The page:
Scottish Independence Isn’t About ‘Me’, It’s About All Of Us


We live in a society which now largely operates under a mentality of self preservation, overriding historically what was the importance and value of community. Instead what exists is in many areas, is complete disenfranchisement – where the ‘us’ became the ‘I’, the ‘we’ became the ‘me’. Where within the Union, we couldn’t be further from being a united nation or ‘better together’ regardless of the outcome next September. Instead as a whole we are, and look to continue on a path of individualism leading to growing inequality, poverty, hunger and greed at the hands of only a few. How did this happen?

Largely thanks to the era of Margaret Thatcher the psyche of society became a mass of ‘I want’, ‘I know’, ‘I decide’ which has now become common place. But what happened to ‘we are asking’, ‘we are saying’, and ‘we should decide’? The encouragement of self success, individual ambition and ownership ensured that everyone was to become concerned only with number one. Today this sees the UK massively divided and under represented with the rich poor gap ever increasing, and a government that serves only the few. David Cameron’s “we’re all in it together” loosely translated into ‘we were all in it together until I walked into no 10’. It is no longer about serving the public as a collective people – after all, for the past 30 years the people of Scotland have never had a government they voted for, but instead the individual interests of a minority while the majority flails as a group of ‘I’s.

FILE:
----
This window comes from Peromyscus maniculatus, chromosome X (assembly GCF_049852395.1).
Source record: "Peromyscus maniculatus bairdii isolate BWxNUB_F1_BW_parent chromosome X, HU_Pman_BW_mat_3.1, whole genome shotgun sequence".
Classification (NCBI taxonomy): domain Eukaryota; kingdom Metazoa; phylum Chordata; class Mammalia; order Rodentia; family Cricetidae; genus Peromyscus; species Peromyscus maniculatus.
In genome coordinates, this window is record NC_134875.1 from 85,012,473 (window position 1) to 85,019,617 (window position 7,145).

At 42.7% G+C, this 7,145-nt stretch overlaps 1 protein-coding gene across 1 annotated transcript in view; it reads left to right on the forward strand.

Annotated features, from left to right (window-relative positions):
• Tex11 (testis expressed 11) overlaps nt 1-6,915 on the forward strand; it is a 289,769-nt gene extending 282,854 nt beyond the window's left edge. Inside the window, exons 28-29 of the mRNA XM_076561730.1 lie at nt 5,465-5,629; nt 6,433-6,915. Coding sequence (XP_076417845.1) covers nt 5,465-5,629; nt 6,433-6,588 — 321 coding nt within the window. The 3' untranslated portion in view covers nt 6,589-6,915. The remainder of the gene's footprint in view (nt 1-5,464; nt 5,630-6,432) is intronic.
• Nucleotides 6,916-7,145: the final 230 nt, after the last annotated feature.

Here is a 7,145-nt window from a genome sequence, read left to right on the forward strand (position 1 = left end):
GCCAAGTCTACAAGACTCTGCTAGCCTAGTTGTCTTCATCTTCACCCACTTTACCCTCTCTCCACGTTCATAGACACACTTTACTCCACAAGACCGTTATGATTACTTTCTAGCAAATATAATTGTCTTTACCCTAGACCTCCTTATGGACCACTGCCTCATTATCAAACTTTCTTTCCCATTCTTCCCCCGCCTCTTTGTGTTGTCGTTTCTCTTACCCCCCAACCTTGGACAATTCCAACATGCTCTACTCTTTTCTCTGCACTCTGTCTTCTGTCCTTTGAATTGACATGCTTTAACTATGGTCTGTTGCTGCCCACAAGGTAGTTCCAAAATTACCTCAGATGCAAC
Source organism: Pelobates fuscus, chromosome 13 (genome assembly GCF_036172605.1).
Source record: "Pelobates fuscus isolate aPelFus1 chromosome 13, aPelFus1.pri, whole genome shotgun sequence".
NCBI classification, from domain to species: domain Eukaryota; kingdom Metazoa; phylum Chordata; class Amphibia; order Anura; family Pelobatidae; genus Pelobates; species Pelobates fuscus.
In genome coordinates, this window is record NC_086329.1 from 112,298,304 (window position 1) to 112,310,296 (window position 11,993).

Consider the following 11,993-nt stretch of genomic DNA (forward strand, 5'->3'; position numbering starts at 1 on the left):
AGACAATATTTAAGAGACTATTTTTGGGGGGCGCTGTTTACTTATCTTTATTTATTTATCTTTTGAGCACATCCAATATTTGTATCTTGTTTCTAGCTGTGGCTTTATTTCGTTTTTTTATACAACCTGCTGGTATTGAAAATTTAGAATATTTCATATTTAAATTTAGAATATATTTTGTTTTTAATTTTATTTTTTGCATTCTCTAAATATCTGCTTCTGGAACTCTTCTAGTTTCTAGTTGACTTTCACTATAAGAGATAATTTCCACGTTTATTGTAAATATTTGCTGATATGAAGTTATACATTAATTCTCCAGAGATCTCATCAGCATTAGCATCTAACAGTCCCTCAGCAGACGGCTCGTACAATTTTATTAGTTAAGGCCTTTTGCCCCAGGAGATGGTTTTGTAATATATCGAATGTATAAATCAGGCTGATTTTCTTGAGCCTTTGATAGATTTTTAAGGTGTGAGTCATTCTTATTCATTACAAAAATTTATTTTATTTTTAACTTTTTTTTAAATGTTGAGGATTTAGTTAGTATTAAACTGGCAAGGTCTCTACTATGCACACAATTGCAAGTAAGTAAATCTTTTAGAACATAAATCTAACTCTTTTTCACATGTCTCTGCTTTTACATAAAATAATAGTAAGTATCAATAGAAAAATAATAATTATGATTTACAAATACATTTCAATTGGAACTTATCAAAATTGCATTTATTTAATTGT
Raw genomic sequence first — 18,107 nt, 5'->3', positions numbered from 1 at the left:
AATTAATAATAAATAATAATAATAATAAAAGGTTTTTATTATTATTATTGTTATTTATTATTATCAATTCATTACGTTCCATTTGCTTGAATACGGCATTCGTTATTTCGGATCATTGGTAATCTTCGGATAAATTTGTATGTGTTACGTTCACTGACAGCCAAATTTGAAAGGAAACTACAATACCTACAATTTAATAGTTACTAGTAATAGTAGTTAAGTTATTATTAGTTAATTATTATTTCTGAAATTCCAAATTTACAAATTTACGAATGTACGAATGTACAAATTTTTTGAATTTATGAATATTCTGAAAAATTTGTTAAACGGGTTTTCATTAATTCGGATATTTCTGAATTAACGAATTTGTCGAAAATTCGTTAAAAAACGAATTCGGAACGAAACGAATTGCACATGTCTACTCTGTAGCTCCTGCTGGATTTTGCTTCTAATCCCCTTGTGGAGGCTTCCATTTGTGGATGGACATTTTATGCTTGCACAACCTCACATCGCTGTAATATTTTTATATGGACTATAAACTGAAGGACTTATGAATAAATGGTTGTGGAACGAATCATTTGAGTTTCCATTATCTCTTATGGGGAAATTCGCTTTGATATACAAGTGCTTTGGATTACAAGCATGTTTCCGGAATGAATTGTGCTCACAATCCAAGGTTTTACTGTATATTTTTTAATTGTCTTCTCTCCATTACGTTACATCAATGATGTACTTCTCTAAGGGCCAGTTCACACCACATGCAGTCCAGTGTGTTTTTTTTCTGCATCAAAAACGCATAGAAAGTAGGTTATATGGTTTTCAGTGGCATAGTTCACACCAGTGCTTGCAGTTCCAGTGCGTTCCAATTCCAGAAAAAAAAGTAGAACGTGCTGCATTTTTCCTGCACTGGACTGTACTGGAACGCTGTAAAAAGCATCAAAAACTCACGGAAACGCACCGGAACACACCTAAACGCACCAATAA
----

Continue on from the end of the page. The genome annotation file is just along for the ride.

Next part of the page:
This means the UK government is able to relentlessly screw social groups such as the disabled, the needy, and the disadvantaged into the ground. Without the power of a largely unified population who see themselves as ‘we’, such minorities are left largely unprotected. For all our leaders wax lyrical about a ‘big society’ that needs to be more inclusive, we are instead becoming more exclusive in almost every corner of our lives. What used to encompass the private golf clubs, the Michelin Star restaurants, the spas, and the five star hotels is now true of local schools, hospitals, mid level jobs, adequate housing, decent food, voting rights, and now it would seem, social media.

An apparatus we all use in the belief it gives us social freedom with the ability to connect with anyone and everyone as one big community, it would seem has itself developed its own sense of narcissism, exclusion and elitism, and currently where this is amplified is within the independence debate.